Should we be farming on floodplains?

By Donna Eastlake

- Last updated on GMT

Should we be farming on floodplains? GettyImages/fotoVoyager
Should we be farming on floodplains? GettyImages/fotoVoyager

Related tags Flooding Floodplains farming Agriculture Sustainability Food security

Countries across Europe are increasingly using floodplains for farming. We look at the risks and rewards of this approach.

Whether you agree or disagree with it, the rising global population means a rising demand for food, making farming on floodplains an essential part of future food security. But what are the pros of this farming approach and, more importantly, how bad are the cons?

What are the benefits to farming on floodplains?

This might come as a surprise, but there are actually some benefits to farming on floodplains. The first of these being that it can actually help to prevent against flooding, both across the farm, and in the surrounding areas.

“Farmers can protect their land from floods by planting trees, changing their crop types, or restoring riparian vegetation,” said a spokesperson for the US Department of Agriculture. “Such measures can help lessen flooding impacts on farmlands as well as downstream areas.”

However, the time of year that crops are planted is essential.

“Planting winter crops on floodplains or areas earmarked for water storage will likely lead to crop losses and major financial penalties,” said a spokesperson for the Nature Friendly Farming Network.

Flooded farmland - GettyImages-bunsview
Some farmer have been using their farmland to hold flood waters, in order to help prevent the flooding of towns and villages further downstream. GettyImages/bunsview

Moreover, some farmers are also helping to support their local communities by using their land to store floodwater when flooding does occur.

“Many farmers offer their services to protect nearby towns and villages by holding floodwater on their farms, at a cost to their businesses,” Rachel Hallos, vice president of the National Farmers Union (NFU), told FoodNavigator. “Flood storage must be recognised as a public good and farmers must be fairly compensated for this service. Agreements should be in place to allow farmers to plan effectively and ensure recovery procedures are available, and it's essential that flood storage areas are agreed upon, rather than be assumed, to avoid putting extra financial strain on farm businesses after every flood.”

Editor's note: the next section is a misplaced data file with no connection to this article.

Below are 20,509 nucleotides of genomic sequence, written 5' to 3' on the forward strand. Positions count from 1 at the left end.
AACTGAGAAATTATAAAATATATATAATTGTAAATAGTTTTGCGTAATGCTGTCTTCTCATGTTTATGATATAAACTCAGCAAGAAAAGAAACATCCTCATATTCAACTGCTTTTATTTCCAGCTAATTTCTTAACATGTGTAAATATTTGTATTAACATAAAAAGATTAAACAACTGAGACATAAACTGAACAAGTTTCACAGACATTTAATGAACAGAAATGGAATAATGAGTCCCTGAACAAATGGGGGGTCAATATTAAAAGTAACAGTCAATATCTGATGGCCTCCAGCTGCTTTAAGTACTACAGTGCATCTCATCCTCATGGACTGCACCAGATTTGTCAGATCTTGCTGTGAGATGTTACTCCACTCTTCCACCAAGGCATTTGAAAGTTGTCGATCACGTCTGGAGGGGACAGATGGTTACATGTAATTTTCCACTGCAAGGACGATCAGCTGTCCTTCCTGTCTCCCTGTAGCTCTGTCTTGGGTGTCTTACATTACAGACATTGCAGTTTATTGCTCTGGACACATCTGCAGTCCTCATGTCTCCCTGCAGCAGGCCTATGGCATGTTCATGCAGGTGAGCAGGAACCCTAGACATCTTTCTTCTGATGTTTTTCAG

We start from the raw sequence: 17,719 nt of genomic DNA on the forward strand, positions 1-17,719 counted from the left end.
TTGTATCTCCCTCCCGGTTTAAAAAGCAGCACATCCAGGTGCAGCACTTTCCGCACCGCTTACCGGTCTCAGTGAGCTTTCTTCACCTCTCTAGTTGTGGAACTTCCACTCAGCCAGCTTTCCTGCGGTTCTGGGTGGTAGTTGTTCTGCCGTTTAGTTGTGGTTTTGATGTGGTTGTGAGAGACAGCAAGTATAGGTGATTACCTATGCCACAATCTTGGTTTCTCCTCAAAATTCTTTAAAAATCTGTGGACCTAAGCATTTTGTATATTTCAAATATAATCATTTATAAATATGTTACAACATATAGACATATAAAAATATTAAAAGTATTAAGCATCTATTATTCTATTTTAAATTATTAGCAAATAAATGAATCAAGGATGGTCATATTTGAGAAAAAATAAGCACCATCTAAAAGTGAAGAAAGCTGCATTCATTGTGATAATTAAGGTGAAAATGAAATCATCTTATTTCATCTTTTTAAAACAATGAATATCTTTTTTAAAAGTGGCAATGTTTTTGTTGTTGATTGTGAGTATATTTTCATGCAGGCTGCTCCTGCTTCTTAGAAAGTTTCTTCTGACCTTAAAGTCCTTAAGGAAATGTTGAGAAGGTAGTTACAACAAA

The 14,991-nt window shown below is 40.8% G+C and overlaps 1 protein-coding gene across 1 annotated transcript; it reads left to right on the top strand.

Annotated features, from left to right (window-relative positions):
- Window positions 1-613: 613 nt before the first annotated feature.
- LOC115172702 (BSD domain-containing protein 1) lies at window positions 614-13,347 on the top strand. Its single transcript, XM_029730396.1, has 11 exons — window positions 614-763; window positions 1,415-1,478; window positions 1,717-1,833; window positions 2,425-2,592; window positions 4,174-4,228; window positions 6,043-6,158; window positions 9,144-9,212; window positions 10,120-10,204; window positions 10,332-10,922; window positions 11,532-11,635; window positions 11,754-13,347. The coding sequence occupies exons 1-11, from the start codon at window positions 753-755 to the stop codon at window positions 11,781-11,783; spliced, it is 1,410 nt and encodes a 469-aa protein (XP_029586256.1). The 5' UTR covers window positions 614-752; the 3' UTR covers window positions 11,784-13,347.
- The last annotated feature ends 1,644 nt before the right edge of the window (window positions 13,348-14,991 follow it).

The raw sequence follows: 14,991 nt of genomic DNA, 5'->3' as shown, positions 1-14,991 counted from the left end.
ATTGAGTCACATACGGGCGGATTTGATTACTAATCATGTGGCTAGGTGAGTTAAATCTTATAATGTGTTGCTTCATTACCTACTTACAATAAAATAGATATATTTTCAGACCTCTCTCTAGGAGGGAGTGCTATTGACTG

And environmental groups support this approach.

“Flood plains are essential for water storage, acting as natural buffers and reducing impacts of flooding downstream,” Vicki Hird, strategic lead on agriculture at The Wildlife Trusts, told FoodNavigator.

Farming on floodplains also allows farmers to benefit from nutrient-rich soil. The reason for this is that formation of a floodplain on a valley floor is caused by the river flowing through the valley. The river channel naturally meanders through the landscape and over time deposits sand, silt and other soil-forming material, especially during floods. These deposits provide fertile soil for agricultural production.

Flooded farm - GettyImages-JJ Gouin
One of the major downsides to farming on floodplains is, of course, the risk of flood waters damaging crops. GettyImages/JJ Gouin

What are the downsides to farming on floodplains?

The main downside to farming on floodplains is the inevitable risk of crop loss from flooding. This year, farms across Europe have suffered damage as a result of severe flooding, with wheat, barley and vegetable farmers, reporting significant losses. And it’s not just agricultural farming affected. Livestock farmers have also been negatively impacted, with the loss of the use of grazing land for their animals.

Another downside to farming on floodplains is the potential damage to habitats, leading to biodiversity loss.

“The importance of our floodplain farmland cannot be overstated,” says the NFU’s Rachel Hallos. “Not only is this land crucial for food production, but also for supporting the vital environmental benefits and ecosystems farmland can provide.”

Flooded farmland - sunset - GettyImages-Andrew Holt
Should we be farming on floodplains? GettyImages/Andrew Holt

The future of farming on floodplains

The practice of farming on floodplains is likely to increase over time, as the global population continues to rise, so supporting farmers in the adoption of sustainable farming practices is essential.

"Flood plains have a critical role to play in the future of farming, especially in terms of climate adaptation and lessening effects of extreme weather on communities,” explains The Wildlife Trusts’ Vicki Hird. “Farmers should be supported to improve management of floodplains, some of which have been so far altered for drainage and development that they no longer function as before. Current supports for improving floodplains are largely inadequate or missing from programmes."

“We need a clear plan and the right financial resources from government to help prepare, adapt and recover from our changing climate, both in the long- and short-term, so that we can continue to produce food and care for the countryside,” agrees the NFU’s Rachel Hallos.

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